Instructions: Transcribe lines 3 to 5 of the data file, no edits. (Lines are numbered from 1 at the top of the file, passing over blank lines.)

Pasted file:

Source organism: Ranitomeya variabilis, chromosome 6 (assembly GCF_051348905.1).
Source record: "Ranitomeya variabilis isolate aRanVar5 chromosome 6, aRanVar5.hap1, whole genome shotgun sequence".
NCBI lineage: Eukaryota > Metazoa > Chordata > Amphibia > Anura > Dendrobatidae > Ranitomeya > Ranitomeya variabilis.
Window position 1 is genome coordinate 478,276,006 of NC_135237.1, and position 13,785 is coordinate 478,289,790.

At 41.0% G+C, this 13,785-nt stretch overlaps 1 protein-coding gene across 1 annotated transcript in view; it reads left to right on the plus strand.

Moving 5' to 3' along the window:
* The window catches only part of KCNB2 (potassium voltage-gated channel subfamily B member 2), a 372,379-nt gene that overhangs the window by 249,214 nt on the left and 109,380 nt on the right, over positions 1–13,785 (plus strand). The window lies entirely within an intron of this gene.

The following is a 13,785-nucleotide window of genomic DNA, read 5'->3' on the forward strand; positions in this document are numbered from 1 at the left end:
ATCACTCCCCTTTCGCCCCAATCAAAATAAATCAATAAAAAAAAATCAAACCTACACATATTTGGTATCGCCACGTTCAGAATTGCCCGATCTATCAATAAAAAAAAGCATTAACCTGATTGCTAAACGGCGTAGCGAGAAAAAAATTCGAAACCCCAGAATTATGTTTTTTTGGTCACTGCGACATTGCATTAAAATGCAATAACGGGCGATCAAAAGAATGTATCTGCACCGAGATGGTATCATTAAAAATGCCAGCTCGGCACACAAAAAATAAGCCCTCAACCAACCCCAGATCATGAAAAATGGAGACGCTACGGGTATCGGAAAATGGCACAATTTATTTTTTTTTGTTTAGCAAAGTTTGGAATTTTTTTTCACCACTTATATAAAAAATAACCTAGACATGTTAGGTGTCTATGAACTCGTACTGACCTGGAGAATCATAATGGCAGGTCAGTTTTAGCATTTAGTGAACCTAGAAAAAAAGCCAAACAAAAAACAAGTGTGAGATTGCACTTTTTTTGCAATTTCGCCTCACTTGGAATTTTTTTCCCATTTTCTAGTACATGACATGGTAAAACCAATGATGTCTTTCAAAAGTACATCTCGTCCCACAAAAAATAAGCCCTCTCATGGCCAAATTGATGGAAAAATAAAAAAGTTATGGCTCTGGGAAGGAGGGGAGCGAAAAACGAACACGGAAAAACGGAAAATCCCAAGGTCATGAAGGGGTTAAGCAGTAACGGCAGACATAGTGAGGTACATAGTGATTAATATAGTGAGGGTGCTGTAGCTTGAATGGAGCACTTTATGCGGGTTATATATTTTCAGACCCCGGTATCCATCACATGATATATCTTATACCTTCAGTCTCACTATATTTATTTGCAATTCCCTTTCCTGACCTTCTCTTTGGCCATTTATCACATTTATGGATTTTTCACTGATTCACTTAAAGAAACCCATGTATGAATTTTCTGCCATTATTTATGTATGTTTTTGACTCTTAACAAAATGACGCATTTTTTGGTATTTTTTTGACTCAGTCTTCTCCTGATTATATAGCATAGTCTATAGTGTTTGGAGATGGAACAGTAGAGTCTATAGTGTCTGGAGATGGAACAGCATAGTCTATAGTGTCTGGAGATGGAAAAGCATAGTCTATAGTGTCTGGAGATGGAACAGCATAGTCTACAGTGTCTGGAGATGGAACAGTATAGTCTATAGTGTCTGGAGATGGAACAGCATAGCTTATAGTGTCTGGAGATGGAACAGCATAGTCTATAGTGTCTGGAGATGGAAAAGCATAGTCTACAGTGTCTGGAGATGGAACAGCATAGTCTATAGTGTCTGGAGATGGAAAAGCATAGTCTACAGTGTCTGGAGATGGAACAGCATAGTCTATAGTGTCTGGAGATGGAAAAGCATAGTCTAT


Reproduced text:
NCBI lineage: Eukaryota > Metazoa > Chordata > Amphibia > Anura > Dendrobatidae > Ranitomeya > Ranitomeya variabilis.
Window position 1 is genome coordinate 478,276,006 of NC_135237.1, and position 13,785 is coordinate 478,289,790.

At 41.0% G+C, this 13,785-nt stretch overlaps 1 protein-coding gene across 1 annotated transcript in view; it reads left to right on the plus strand.